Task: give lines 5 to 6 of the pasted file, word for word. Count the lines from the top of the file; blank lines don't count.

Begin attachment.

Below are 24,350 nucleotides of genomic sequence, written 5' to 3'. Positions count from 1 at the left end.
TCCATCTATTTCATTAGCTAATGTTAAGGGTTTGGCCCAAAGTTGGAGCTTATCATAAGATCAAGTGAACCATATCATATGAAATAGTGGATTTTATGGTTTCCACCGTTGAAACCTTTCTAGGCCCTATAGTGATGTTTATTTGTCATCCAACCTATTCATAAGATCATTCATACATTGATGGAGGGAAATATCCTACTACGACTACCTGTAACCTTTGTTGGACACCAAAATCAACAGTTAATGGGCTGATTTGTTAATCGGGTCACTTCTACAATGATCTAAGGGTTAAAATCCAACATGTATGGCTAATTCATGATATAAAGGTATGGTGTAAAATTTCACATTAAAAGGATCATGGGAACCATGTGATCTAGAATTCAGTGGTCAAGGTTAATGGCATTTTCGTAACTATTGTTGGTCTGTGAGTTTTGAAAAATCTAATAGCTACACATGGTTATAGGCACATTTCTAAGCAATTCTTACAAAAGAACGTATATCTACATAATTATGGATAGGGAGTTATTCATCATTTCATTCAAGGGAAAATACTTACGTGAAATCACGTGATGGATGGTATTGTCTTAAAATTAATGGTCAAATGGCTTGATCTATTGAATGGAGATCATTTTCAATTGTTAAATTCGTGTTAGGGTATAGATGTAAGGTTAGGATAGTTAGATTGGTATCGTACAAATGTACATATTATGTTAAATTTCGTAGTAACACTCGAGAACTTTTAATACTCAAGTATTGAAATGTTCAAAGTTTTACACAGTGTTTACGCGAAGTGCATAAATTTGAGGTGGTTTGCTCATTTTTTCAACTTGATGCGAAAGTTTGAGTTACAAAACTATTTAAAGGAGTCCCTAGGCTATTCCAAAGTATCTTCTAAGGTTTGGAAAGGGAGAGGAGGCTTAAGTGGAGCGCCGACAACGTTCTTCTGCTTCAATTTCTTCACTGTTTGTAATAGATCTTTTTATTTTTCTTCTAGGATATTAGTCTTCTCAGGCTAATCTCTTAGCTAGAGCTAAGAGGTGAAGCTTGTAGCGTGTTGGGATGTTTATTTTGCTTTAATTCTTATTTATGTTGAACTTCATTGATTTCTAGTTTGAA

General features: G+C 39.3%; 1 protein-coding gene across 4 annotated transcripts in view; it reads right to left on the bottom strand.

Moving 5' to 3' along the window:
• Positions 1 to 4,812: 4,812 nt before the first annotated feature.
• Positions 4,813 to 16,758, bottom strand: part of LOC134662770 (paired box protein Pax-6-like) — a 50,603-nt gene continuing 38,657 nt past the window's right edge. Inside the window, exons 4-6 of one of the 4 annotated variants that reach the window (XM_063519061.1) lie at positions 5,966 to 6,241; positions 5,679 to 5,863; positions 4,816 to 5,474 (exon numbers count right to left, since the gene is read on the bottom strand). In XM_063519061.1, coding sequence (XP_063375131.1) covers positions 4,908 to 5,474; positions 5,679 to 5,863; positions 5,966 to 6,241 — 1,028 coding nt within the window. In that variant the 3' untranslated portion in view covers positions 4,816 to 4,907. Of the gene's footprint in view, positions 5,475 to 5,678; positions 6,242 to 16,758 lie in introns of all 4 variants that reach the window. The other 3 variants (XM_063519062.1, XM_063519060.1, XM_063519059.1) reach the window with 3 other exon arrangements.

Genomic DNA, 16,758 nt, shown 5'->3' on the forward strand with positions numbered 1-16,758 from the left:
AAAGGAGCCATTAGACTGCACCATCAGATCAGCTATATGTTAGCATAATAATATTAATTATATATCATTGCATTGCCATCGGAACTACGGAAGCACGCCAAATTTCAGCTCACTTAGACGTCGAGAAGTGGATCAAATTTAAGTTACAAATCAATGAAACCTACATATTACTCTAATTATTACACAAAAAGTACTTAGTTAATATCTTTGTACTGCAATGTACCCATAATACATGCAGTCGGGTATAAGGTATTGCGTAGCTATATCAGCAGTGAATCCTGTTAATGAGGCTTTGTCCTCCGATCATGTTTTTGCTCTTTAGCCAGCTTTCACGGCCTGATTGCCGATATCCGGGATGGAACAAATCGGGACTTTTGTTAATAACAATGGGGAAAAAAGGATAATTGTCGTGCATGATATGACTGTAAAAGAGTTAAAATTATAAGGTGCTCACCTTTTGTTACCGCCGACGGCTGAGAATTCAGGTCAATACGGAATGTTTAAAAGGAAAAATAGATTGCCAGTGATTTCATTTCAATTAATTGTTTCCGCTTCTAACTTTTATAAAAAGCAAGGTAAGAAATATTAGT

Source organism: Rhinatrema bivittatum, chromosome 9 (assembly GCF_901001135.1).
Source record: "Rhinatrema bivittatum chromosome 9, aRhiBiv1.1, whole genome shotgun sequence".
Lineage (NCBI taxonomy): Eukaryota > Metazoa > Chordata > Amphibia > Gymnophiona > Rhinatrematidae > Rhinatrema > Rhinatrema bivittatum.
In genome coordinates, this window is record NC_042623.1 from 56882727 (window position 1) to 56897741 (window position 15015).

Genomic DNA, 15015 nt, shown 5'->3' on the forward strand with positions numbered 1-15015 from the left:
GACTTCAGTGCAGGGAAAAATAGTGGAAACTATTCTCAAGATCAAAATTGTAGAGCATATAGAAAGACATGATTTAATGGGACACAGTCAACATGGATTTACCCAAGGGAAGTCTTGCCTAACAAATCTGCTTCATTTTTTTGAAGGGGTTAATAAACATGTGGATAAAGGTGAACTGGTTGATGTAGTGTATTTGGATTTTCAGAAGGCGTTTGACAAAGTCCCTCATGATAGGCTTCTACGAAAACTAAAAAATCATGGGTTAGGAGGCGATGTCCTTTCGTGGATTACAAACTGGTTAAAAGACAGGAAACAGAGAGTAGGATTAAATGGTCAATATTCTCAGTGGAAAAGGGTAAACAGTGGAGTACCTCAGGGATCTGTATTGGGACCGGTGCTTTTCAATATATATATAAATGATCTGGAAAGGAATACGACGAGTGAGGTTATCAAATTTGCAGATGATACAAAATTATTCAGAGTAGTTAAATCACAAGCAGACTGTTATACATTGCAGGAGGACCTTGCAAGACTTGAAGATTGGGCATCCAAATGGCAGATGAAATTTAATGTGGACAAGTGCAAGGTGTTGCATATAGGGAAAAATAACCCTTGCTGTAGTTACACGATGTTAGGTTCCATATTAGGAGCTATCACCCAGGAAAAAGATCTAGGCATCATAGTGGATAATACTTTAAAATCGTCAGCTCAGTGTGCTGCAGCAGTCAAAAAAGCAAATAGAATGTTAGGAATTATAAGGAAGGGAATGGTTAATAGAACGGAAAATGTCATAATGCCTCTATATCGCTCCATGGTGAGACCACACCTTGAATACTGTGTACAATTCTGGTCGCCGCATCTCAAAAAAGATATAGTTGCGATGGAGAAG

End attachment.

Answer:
• Positions 1 to 4,812: 4,812 nt before the first annotated feature.
• Positions 4,813 to 16,758, bottom strand: part of LOC134662770 (paired box protein Pax-6-like) — a 50,603-nt gene continuing 38,657 nt past the window's right edge. Inside the window, exons 4-6 of one of the 4 annotated variants that reach the window (XM_063519061.1) lie at positions 5,966 to 6,241; positions 5,679 to 5,863; positions 4,816 to 5,474 (exon numbers count right to left, since the gene is read on the bottom strand). In XM_063519061.1, coding sequence (XP_063375131.1) covers positions 4,908 to 5,474; positions 5,679 to 5,863; positions 5,966 to 6,241 — 1,028 coding nt within the window. In that variant the 3' untranslated portion in view covers positions 4,816 to 4,907. Of the gene's footprint in view, positions 5,475 to 5,678; positions 6,242 to 16,758 lie in introns of all 4 variants that reach the window. The other 3 variants (XM_063519062.1, XM_063519060.1, XM_063519059.1) reach the window with 3 other exon arrangements.